If anyone wants to be angry about the state of the nation right now, people on either end of the political spectrum and particularly those in the middle can find plenty to set them off. And sometimes anger can be a positive force in the body politic.
Directed anger helped the nation win its independence, defeat totalitarianism in both World Wars and bring civil rights to all its citizens. Of course, anger also set off the Civil War and 100 years later ignited a culture war that still separates many of our neighbors.
Today, the loudest examples come from those who oppose President Barack Obama's agenda, particularly his proposed healthcare overhaul. We have seen disruptions and just plain rudeness at Congressional townhall meetings. The closest analogy may be some of the anti-war protests of the 1960s that polarized the nation.
People's doubts about the effectiveness of government began with Vietnam and have been building ever since. Hurricane Katrina and the Iraq War moved those doubts into an indictment. Government is on trial.
Obama's victory showed that a majority no longer believe, as Ronald Reagan put it, that government is the problem. However, they aren't sure what government's role should be. They must look to the people they have elected, and they want government to facilitate problem-solving. Yet it is those who are the most intimately involved with government and politics who seem the least capable of understanding the need to achieve consensus. From the bottom up, we have a system built on patronage, promotion, seniority, partisan rewards and gerrymandering that removes any possibility of real competition in many legislative districts--including honest debate.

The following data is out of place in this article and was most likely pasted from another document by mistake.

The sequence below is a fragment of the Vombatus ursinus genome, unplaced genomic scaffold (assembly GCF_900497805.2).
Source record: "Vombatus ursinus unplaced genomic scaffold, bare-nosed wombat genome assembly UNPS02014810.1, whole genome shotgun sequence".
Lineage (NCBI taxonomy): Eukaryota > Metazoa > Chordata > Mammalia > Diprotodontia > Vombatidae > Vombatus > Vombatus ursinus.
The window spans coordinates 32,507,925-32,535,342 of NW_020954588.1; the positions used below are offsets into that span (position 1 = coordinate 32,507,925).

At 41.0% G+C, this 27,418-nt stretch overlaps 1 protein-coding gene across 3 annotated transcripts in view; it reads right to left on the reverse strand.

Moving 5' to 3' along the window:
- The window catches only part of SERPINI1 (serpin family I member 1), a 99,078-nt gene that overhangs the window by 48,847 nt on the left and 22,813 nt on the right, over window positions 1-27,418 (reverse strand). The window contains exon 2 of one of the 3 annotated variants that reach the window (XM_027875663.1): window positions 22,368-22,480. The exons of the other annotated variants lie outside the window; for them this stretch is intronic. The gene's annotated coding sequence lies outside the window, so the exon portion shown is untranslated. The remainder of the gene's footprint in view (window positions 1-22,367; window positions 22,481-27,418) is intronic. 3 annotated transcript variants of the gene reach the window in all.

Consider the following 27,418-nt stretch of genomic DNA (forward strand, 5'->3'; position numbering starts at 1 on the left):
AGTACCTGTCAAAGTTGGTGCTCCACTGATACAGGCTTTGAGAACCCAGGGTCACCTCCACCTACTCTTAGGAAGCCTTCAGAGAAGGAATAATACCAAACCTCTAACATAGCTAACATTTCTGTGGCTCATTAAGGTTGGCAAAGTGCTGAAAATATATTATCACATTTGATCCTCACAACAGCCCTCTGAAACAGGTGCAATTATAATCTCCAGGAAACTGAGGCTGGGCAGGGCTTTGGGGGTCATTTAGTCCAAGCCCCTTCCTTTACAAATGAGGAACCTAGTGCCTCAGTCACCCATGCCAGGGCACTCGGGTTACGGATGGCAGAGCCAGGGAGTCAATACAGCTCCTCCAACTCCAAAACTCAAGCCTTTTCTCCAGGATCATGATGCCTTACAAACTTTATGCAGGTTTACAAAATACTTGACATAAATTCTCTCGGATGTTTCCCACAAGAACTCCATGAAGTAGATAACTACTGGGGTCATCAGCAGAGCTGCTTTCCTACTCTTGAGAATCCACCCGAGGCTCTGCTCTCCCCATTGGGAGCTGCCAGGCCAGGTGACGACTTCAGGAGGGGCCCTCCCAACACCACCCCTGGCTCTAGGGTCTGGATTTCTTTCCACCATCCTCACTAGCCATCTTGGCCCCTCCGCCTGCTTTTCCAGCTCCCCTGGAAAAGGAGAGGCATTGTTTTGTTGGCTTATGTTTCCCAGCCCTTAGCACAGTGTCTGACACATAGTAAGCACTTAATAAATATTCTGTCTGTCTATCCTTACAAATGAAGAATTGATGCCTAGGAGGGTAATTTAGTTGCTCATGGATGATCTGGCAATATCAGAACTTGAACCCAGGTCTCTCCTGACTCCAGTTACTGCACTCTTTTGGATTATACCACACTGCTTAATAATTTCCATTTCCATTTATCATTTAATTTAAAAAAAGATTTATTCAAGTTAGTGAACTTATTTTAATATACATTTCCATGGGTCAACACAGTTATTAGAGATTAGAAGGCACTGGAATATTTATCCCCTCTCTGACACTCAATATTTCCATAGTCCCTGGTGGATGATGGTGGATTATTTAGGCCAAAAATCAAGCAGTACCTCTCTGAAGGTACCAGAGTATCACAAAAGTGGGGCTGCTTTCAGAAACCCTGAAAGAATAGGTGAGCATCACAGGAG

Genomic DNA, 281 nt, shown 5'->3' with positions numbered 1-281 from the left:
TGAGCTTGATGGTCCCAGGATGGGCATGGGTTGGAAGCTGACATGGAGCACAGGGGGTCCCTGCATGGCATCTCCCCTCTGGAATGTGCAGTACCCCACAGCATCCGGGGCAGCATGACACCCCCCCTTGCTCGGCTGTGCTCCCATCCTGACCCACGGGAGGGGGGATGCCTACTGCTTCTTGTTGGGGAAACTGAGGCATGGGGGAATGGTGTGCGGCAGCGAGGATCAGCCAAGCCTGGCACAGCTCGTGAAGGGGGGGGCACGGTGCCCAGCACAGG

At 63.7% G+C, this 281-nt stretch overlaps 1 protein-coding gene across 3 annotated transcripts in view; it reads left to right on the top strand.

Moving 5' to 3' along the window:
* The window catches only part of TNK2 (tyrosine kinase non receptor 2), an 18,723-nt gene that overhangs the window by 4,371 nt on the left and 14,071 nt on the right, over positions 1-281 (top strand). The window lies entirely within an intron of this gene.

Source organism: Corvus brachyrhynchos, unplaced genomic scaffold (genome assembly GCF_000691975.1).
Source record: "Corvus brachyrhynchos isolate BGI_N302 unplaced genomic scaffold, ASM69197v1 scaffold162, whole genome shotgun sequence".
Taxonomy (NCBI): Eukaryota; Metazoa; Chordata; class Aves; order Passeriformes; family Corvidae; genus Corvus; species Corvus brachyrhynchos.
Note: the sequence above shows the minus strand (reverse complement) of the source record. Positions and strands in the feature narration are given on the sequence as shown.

This is nothing new, but at least we have had periods of reform that limited the most egregious aspects of the system. I don't see much move toward reform today. Instead, politicians seem unable to behave otherwise in the world we now live in. Twenty-four-hour cable news, talk …